I look at the odometer. “Ten miles,” I say. “We’ve driven ten miles.”
“Come on, Lizzie. You’ve hiked ten miles in the Sierras plenty times. This is an adventure.”
We struggle into our backpacks and head off into the vast Alaska wilderness.
“It’s beautiful,” I say, opening my arms to the grass and tundra spread before us. Miles and miles of tundra, brownish-green with bushes springing up in all directions. It looks inviting, like you could hike in it for miles. But Steve tells me deep holes of water are hidden everywhere. Stay off the tundra, he’s warned.
Lizzie puts her head down, forges ahead, says nothing.
She stops short at the first water-filled ditch. It was exhilarating splashing through it in a jeep. But on foot, it’s daunting. A creek, more like a river. I wade in up to my waist and turn back. The current is swift, noisy.
Lizzie is staring at me, her mouth open. “I’m scared, Daddy.”
Don’t blame her. But nothing to do but forge ahead. Plus I’ve got to keep her spirits up.
“Come on,” I say. “The water might cover your shoulders, but you’ll be fine.”
She shakes her head.
“Okay. I’ll ride you piggyback.”
Her arms around my neck nearly choke me; her long legs drag in the water. The current almost knocks us over. But we make it across the river.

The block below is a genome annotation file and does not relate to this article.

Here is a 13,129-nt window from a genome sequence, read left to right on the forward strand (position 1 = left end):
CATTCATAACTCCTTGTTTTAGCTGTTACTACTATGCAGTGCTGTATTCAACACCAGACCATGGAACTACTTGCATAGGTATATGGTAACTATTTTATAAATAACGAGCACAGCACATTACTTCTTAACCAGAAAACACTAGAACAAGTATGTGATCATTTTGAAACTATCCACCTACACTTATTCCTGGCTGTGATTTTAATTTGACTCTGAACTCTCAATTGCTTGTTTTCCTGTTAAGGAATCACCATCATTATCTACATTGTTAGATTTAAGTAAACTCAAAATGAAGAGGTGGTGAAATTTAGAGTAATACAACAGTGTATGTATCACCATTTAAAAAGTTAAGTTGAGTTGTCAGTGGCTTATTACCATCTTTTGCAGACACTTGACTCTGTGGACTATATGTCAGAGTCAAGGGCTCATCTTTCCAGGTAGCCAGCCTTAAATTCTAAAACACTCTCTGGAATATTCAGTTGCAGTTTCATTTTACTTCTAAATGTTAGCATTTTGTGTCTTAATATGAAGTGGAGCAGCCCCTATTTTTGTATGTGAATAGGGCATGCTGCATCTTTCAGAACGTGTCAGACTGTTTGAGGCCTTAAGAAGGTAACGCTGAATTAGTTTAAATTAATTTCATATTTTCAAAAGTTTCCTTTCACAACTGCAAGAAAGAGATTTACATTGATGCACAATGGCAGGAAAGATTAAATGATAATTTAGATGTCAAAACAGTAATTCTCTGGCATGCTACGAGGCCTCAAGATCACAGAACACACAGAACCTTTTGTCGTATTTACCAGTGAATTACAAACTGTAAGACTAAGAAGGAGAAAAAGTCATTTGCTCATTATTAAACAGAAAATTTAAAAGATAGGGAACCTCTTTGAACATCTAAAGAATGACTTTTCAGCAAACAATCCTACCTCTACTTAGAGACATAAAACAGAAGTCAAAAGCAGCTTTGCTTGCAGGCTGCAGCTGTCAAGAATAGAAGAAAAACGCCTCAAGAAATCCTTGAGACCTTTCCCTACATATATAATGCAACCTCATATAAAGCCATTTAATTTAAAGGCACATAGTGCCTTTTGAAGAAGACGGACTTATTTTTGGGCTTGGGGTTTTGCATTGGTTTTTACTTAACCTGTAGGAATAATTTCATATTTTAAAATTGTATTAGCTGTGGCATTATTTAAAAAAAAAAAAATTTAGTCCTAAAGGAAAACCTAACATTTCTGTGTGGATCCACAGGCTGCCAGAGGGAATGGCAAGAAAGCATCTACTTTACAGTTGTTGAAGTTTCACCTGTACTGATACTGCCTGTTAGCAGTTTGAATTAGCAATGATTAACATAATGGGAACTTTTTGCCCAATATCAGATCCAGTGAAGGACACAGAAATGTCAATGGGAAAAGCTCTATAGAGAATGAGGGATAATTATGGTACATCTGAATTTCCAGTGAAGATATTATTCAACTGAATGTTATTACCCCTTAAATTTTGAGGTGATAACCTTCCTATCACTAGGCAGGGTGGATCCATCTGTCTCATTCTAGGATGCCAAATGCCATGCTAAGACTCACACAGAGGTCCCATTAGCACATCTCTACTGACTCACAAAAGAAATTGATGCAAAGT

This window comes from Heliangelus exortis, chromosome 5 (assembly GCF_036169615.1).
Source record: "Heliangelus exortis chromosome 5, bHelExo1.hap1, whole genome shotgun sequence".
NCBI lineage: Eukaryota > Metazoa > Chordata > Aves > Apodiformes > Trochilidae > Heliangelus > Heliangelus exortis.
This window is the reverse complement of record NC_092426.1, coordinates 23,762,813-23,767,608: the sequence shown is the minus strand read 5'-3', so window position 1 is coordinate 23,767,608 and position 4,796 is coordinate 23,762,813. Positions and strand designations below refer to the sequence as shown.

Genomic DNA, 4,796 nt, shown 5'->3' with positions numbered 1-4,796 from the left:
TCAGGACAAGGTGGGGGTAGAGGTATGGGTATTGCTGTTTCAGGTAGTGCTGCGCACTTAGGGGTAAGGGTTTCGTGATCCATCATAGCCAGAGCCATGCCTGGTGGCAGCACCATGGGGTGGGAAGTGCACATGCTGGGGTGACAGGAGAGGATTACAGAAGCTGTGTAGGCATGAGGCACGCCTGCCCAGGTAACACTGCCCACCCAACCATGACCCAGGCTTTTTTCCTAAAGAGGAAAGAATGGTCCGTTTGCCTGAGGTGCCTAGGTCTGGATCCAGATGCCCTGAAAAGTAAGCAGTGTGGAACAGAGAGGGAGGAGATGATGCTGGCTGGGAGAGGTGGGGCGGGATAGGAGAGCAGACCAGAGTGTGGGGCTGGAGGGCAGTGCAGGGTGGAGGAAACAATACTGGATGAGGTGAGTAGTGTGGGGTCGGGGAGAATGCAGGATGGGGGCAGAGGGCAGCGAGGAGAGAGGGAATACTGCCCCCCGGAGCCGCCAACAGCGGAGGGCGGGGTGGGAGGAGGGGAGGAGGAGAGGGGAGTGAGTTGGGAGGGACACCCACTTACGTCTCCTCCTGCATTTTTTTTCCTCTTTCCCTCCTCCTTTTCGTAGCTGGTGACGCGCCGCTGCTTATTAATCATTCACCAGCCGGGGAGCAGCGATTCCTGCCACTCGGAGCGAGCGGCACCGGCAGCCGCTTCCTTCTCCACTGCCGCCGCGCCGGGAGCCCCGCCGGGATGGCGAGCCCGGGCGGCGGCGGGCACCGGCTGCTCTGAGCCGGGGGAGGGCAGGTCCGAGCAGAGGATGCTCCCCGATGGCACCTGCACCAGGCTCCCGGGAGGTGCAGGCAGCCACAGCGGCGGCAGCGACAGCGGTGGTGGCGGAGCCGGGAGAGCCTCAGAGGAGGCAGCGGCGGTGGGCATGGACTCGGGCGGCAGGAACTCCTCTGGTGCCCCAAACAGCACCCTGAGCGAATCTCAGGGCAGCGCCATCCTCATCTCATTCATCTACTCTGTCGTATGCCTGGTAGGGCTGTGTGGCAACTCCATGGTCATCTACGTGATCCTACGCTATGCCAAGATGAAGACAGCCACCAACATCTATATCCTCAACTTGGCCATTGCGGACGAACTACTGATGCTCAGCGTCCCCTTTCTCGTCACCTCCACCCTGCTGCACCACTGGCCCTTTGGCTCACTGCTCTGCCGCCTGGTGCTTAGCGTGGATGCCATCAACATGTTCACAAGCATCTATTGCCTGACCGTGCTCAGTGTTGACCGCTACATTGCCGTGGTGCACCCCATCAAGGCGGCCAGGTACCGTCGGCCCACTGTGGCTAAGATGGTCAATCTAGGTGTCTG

I hadn’t realized how many of these creeks and rivers we’d splashed through in the jeep. Up and down, up and down. Wringing wet. Plus, I’m starving.
“Where are the peanut butter sandwiches, Liz?”
“What about the grizzlies?”
“What about them?”
“They’ll smell the food and come after us.”
I point out that we haven’t seen a bear our entire time in Nome. I get out my binoculars and scan the horizon on all sides. No animals of any kind in sight. I find a sandwich in my backpack and pull it out.
“Daddy! Put it away!”
I eat it.
On we trudge.
“How much longer?”
I have no way to judge. Left my watch at the motel, no service on my cell. We’ve been walking for what feels like hours, no sign of civilization.
And then I see it, way off in the distance. A brown spot. Up with the binoculars. The brown spot is growing. I’m guessing Lizzie hasn’t seen it. It’s moving in our direction. A reindeer? Please be a reindeer. But the legs are wrong. How far away is it?
“Daddy,” Lizzie whispers. Her face pale as the sky. “What are we going to do?”
“Keep walking,” I say. “He probably doesn’t see us.” God, please don’t let him see us.
“He smells us,” she says. She’s trying not to cry.
“Just keep walking. He won’t bother us.”
Another creek to cross. Maybe he can’t smell us in the water. But he keeps moving toward us. Through my binoculars I can see his head now, swinging in front of him.
“It’s going to be okay,” I tell Lizzie.
She lowers her head and keeps walking.
I can see him clearly now, lumbering toward us, his brown fur shaggy, his legs thick. I wave my arms in his direction and shout, “Stop, stop.” He doesn’t stop. He’s coming closer. Moving faster. He’s maybe a hundred yards away. I have to do something! I imagine throwing myself in front of him, sacrificing myself to save my girl. He keeps coming.